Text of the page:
• MarshallmarioMarshallmario Madison WIMember Posts: 267
       I really don't see Lego at supermarkets here in Wisconsin. Maybe it's different in other parts of the country and it definitely seems different overseas.
       Waiting for a GWP was my best bet but in the last year that strategy has taken a dump. $150 and now $200 to qualify is way high for me and the sets that would make the threshold are out of stock anyway. 
       Savers here in Madison, Wis. closed years ago.
       Really double points and my Target red card are my best (only) options left. It does seem Target carries more and larger sets both online and in store so that helps.
  • CCCCCC UKMember Posts: 20,208
    FireFox31 said:

    - rise of "discount paths" - affiliated links etc for online becoming the "discount" for those in the know.
    Where can we find affiliated links which grant us discounts? And do they exceed the 5% off we get from VIP points at Lego.com?

    CCC said:

    Some people are used to investing now at full RRP on day 1.
    This is surprising but seems to be working.  I missed out on a few 2020 sets but there are loads available on eBay for 10% above RRP.  Even small but desirable used sets (that I've checked) from the past few years sell at or above RRP.  Seems like sellers have reached a consensus on pricing and are patient to wait for the prices they ask.  I must be more patient to wait for non-investor sellers who list below the typical asking prices.
    At 10% above RRP, that is not working if they bought at RRP. Even worse if they needed to hold it for two years after buying on day 1. It might be people realising it is not a good quick flip after all, or ones that bought for a GWP and sell on the set as quick as possible.
    KungFuKenny
  • ShropshireShropshire UKMember Posts: 617
    edited January 25
    ^I was being UK specific and by discount path also included Costco i.e.  for members. I also for me tend to have lots of Nectar points so again that's a "discount" when buying from Ebay i.e. even if i'm paying RRP at Ebay from a Lego authorised store if I throw in some Nectar points I get a real terms cash discount.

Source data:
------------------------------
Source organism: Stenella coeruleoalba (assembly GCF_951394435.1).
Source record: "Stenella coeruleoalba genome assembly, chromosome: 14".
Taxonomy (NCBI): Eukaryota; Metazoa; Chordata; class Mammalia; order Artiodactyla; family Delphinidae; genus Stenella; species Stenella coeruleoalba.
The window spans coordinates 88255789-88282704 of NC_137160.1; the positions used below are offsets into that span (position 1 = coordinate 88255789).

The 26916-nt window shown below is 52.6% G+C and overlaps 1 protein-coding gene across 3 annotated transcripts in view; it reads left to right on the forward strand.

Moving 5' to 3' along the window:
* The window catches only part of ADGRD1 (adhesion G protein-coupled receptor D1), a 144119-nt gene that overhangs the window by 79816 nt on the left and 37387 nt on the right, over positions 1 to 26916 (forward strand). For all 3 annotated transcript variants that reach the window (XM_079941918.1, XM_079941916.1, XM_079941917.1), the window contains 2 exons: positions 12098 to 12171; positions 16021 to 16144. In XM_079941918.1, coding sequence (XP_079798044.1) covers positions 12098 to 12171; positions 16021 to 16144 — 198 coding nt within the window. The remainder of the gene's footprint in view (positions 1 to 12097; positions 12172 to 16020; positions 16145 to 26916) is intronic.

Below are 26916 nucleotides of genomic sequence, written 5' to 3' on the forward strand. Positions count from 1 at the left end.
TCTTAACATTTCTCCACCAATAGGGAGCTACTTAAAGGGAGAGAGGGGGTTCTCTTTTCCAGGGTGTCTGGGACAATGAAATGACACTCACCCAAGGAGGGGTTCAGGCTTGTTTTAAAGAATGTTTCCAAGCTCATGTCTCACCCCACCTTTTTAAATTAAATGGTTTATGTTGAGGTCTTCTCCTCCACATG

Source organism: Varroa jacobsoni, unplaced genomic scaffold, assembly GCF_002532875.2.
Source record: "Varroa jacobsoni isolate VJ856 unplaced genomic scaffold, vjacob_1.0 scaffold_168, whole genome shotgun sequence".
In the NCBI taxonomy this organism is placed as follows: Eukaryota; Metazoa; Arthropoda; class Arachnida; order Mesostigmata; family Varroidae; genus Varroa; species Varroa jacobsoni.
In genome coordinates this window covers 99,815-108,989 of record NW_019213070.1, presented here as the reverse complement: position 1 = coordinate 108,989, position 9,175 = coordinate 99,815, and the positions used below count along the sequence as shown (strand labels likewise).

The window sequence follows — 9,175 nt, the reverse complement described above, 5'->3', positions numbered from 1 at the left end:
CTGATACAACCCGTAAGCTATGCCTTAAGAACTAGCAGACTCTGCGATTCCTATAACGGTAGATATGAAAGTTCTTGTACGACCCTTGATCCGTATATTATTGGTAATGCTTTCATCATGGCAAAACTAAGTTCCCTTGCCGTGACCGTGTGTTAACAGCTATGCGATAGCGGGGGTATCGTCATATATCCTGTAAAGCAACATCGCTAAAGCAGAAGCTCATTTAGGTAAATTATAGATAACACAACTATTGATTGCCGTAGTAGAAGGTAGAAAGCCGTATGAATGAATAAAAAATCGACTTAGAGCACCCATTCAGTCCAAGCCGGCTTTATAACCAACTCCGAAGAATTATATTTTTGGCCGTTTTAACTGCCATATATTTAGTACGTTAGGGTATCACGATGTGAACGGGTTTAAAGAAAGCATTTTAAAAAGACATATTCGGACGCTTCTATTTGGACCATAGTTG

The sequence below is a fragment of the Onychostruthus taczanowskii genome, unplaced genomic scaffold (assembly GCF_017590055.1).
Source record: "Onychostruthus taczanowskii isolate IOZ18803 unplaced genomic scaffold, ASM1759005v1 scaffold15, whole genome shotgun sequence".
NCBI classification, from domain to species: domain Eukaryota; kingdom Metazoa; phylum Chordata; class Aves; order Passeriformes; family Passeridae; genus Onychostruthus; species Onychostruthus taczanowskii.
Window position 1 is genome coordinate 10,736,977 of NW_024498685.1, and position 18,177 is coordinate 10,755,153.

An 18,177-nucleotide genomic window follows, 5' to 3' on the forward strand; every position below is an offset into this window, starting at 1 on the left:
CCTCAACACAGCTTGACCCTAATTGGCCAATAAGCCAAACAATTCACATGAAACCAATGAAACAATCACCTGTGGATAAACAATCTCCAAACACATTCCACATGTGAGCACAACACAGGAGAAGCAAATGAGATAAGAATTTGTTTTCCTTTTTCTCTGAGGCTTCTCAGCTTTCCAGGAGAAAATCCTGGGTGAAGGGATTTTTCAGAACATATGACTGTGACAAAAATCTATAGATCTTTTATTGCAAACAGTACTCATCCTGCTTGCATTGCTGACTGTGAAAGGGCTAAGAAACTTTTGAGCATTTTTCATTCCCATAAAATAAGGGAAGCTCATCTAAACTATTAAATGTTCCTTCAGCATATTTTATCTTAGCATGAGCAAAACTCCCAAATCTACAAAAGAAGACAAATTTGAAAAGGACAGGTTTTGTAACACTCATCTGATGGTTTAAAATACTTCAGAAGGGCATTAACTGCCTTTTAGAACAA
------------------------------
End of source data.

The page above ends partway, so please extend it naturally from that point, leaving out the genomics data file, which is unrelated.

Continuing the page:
A good example is they recently had a 50x Nectar points bonus on for buying any 1 item at Ebay in one specific hour with a cap of 15000 bonus points.. so I bought a Modular building i'd been wanting and in effect got £75 discount on a £300 spend which was the value of the 15k cap. This is an example of having to get crafty,

    Really worth mentioning too, for mainstream sites (Amazon, S&H etc) always feels good to use Brickset affiliate links available on the main page and in reviews etc and keep the site running. What I tend to forget myself is the link works for everything you buy not just buying Lego so even when i'm buying cat food and bin liners good to know it helps the site and in turn the community.
    Switchfoot55Bobflipcatwrangler
  • FireFox31FireFox31 NH, USAMember Posts: 191
    CCC said:
    At 10% above RRP, that is not working if they bought at RRP. ... or ones that bought for a GWP and sell on the set as quick as possible.
    I'd love to know where the resellers get their product so they profit with such small margins.  I just bought #75941 Indominus Rex on eBay for 5% above RRP, free shipping, sealed, mint, complete, authentic.  How did the seller make money on that?